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Tuesday, November 4
Updated: November 7, 5:24 PM ET
Rebuilt Big East benefits on basketball side


NEW YORK -- The Big East, stung by the impending departure of three key members to the Atlantic Coast Conference, responded Tuesday by luring five schools from Conference USA.

Louisville, Cincinnati and South Florida accepted invitations to join the Big East in all sports. DePaul and Marquette, which do not have football teams, will join the conference in all other sports.

It's all about the (TV) money
The dominos that are falling as college football and basketball's biggest conferences realign will have an impact on the future television deals.

Although the networks make deals with conferences based on the appeal of the schools and their strength in that particular sport, it's not like the networks have a finite amount of money to be spent on college sports. That means that the Atlantic Coast Conference's gain in rights fees won't necessarily be the Big East's loss. College deals are a fraction of the huge rights fees that networks pay four major professional sports leagues.

The ACC, which will add Miami, Virginia Tech and eventually Boston College, will see a substancial bump in rights fees to televise its football games.

In fact, as soon as next year, the ACC teams should make money. The ACC's football deal with ESPN, which is worth at least $20 million a year, expires in 2006. A provision in the contract calls for the contract to be renegotiated in good faith should realignment occur. Once it can create a conference championship game, the rights fees of which is worth $8 million to $12 million alone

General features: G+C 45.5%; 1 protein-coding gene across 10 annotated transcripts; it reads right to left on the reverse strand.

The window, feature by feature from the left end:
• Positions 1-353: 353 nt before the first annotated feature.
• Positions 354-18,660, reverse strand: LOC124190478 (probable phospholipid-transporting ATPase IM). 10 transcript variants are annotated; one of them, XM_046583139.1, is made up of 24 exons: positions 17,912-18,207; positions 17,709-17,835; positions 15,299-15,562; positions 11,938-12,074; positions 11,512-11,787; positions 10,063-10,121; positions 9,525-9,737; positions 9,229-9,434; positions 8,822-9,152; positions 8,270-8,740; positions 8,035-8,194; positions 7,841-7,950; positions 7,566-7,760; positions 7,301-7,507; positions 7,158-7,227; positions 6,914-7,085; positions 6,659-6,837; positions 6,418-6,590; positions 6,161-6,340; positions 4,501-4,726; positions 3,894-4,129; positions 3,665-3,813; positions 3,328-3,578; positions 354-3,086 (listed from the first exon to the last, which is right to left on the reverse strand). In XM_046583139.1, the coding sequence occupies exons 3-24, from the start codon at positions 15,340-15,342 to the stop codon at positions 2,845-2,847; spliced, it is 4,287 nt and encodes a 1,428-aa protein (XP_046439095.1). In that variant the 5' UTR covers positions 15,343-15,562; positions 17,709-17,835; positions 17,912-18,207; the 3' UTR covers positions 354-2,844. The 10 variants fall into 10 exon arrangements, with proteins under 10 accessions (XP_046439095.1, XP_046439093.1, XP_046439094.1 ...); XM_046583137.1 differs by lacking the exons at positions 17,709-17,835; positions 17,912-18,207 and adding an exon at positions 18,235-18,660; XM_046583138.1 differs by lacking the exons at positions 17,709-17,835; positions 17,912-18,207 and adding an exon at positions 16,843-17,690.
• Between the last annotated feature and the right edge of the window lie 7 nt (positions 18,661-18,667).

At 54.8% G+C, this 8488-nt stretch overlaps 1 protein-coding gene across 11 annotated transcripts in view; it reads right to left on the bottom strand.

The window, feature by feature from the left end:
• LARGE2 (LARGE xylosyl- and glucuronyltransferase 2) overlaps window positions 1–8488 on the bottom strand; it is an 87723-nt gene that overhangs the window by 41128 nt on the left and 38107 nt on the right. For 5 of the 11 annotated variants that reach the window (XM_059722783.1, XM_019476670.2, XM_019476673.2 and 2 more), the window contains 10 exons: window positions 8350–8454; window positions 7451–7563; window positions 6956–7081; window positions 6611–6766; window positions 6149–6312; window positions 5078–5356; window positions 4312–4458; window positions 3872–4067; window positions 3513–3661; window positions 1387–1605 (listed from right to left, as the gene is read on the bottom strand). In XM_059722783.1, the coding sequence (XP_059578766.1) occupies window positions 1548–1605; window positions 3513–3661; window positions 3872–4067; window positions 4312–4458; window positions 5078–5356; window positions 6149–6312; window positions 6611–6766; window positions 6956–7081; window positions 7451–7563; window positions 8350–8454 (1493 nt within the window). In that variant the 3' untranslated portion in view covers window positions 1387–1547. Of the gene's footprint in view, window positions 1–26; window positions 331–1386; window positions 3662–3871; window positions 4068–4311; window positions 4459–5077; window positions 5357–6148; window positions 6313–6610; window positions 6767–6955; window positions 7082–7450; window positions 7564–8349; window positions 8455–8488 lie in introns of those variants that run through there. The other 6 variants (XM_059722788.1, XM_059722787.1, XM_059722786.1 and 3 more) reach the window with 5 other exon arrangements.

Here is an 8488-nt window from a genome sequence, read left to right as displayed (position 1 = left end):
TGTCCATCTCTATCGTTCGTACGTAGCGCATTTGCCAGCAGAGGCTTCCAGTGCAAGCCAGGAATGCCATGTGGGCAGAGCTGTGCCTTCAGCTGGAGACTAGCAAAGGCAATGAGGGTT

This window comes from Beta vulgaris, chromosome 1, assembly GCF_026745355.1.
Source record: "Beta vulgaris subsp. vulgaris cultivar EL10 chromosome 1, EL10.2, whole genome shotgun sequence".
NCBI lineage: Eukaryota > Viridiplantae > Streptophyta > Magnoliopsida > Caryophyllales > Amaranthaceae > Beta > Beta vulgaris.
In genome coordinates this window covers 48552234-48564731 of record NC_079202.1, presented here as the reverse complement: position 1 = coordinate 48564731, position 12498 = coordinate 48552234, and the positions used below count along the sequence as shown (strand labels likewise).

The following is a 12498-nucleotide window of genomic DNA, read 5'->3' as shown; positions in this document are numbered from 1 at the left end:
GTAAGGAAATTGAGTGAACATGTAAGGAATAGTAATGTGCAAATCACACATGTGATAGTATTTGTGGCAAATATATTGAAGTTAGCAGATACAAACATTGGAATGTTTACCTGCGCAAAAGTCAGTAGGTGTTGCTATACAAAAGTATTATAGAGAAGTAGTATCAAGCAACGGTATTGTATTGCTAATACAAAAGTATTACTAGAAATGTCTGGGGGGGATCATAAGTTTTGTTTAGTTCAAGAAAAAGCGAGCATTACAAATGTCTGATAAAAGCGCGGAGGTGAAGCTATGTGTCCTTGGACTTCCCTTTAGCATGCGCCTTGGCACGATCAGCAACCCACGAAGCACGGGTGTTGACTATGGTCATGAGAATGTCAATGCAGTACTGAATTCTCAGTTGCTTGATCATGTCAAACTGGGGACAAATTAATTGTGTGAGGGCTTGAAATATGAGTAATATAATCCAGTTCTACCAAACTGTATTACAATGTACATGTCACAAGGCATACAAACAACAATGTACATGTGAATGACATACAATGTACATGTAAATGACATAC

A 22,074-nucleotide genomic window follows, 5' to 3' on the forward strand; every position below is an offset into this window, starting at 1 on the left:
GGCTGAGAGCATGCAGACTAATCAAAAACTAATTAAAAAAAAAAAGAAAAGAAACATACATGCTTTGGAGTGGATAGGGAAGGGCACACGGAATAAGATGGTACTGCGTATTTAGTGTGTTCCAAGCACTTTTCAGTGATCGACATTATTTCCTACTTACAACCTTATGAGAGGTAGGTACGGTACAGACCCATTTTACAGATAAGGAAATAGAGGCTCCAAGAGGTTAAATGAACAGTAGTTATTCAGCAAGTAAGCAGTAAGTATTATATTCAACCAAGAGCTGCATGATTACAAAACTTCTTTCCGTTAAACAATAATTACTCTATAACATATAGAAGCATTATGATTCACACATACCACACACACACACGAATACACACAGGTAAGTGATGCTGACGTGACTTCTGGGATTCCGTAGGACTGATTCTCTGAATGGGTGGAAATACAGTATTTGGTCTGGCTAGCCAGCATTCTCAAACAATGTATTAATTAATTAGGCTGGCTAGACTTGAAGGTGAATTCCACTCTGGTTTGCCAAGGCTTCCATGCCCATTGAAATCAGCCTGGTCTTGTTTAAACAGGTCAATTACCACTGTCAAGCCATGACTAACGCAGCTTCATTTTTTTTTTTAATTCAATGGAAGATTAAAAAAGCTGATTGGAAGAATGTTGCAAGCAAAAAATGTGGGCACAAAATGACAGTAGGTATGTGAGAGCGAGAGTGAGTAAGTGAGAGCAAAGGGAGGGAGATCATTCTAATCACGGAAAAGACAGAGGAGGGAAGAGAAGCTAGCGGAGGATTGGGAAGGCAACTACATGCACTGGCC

If the Big East loses money on its football rights deal, it likely will gain in its basketball deal. With the addition of DePaul, Cincinnati, Marquette and South Florida, the Big East should stand as college basketball's strongest conference. Conference USA could take the biggest hit, since it's lone marquee basketball team is now Memphis. The conference is in the third year of an eight-year deal with ESPN, reportedly worth $80 million. Like the ACC football deal, this contract also includes a renegotiation window should the schools in the conference change.

How much a network pays a conference is a function of the appeal of the teams as well as how many games can be televised, says Neal Pilson, former CBS Sports president. "You can't recover your money if you have a problem scheduling a decent amount of games," he said. That will make it more likely that the lesser conferences in search of more lucrative relationships continue to try to play games in non-traditional times.

Deals for other conferences are already too small to be significantly affected by the loss of a member here or there. The Mountain West schools get an average of $6.85 million combined each year for basketball and football to be shown on ESPN. The MAC's new television deal with ESPN, football and basketball combined, is reportedly worth $3 million over five years and the WAC's basketball and football deal with ESPN, worth a combined $1 million, expires at the end of this year.

-- Darren Rovell

The five schools will begin play in the Big East in the 2005-06 academic year.

The Big East suffered a serious blow over the summer when Miami and Virginia Tech voted to leave and join the ACC after the current academic year ends. Boston College voted last month to leave for the ACC, but that move might not take place until 2006.